On average over the Narayani basin, absolute indices (RX1day, RX3day, and RX5day) were in increasing trend with the intensity of 0.11 mm y-1, 0.16 mm y-1 and 0.04 mm y-1 respectively. The result is consistent with the study of 15, 23, 28. RX1day shows an increasing trend at 47.8% of total stations but, for RX3days and RX5days more than 50% stations have positive trends. Among the stations having a positive trend of RX1day Pokhara airport (1.19 mm y-1) was statistically significant. On the other hand, KhudiBazar station (-0.90 mm y-1) belongs to a group of negative trend stations of RX1day. In the case of the maximum consecutive3-day and consecutive 5-day precipitation, Chapakot station possesses the highest negative trends of -1.83 mm per year and -2.43 mm y-1 (statistically significant). Furthermore, Ridi bazar station is also has a significant negative trend (-1.6 mm y-1) that belongs to the Siwalik range, other stations were statistically insignificant.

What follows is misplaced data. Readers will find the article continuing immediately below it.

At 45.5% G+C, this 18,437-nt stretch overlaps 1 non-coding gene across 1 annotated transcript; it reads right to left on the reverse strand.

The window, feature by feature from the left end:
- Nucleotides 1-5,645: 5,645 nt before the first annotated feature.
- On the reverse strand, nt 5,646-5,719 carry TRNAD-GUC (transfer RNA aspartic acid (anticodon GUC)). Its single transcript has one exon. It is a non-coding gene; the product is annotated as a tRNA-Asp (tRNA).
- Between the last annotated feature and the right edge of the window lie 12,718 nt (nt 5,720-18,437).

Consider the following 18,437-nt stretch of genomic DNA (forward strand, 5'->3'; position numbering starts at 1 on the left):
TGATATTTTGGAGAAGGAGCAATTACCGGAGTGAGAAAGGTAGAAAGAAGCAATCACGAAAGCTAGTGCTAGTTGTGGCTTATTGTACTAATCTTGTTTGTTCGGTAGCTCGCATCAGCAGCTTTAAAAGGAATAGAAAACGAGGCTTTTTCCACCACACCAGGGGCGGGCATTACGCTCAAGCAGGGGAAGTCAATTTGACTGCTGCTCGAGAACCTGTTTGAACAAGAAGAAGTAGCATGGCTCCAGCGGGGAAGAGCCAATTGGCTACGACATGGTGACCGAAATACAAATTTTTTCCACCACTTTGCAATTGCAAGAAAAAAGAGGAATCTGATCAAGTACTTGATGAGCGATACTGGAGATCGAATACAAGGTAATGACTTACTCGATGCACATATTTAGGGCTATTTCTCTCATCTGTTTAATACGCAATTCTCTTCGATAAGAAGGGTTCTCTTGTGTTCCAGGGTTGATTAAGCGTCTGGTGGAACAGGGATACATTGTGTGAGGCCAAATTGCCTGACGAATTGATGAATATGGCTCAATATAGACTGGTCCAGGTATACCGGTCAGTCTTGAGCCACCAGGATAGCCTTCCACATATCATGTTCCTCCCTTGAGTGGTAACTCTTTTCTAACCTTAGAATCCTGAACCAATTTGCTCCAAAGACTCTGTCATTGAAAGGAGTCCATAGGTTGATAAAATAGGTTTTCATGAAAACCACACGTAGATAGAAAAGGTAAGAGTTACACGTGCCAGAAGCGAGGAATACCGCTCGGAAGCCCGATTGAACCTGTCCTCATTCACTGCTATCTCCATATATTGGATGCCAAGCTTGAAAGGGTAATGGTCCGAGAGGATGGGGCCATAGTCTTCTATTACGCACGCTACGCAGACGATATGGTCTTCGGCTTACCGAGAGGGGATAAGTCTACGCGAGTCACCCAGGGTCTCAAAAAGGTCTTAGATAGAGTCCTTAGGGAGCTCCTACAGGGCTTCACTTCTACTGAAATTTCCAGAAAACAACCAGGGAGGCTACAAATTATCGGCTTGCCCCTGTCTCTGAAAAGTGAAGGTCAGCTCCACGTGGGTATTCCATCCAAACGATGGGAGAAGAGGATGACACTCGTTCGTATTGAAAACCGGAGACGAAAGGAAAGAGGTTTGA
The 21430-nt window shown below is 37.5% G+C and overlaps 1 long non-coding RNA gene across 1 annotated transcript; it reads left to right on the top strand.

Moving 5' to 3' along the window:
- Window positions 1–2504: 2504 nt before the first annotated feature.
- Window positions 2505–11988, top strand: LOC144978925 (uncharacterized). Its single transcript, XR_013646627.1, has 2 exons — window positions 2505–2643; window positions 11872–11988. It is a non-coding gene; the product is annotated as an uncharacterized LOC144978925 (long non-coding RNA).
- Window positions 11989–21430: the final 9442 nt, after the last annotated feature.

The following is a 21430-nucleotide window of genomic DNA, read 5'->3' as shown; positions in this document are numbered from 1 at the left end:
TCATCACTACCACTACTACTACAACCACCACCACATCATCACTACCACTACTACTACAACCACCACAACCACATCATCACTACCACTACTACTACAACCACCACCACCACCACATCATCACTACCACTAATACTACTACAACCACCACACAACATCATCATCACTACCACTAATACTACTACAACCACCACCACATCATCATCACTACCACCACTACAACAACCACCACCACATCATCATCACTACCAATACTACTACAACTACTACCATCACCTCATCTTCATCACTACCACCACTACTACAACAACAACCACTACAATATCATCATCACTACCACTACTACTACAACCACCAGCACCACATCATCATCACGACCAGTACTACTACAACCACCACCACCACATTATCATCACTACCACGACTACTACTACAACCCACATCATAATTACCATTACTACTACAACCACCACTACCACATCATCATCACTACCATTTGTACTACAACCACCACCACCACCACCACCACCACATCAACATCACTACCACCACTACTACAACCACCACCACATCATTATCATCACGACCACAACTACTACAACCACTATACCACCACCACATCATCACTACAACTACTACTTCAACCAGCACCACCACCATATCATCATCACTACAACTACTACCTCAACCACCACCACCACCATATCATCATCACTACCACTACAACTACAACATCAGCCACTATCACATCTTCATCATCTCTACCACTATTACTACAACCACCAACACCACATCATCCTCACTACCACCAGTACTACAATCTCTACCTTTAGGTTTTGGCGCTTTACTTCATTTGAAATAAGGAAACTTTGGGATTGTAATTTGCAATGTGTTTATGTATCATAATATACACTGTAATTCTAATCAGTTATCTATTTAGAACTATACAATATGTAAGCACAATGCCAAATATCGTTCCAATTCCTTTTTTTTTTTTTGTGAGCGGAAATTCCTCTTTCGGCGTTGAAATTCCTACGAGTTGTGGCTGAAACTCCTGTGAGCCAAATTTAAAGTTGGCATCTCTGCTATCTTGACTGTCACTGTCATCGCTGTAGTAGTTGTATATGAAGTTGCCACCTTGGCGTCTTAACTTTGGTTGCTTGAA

The average trends of absolute indices in Siwalik and High Himalaya range were decreasing, while in Terai and Middle Mountain those indices were in increasing trends, this is consistent with the results reported for whole Nepal 20, 21 and the adjoining Koshi river basin 28, 29. As seen from Table 2, these absolute indices are mostly increased in low lands of the Terai region and thus bringing about rainfall related hazards like floods, soil degradation with inundation and may cause the possible impacts on agriculture and livelihood.


4.3.3. Threshold Indices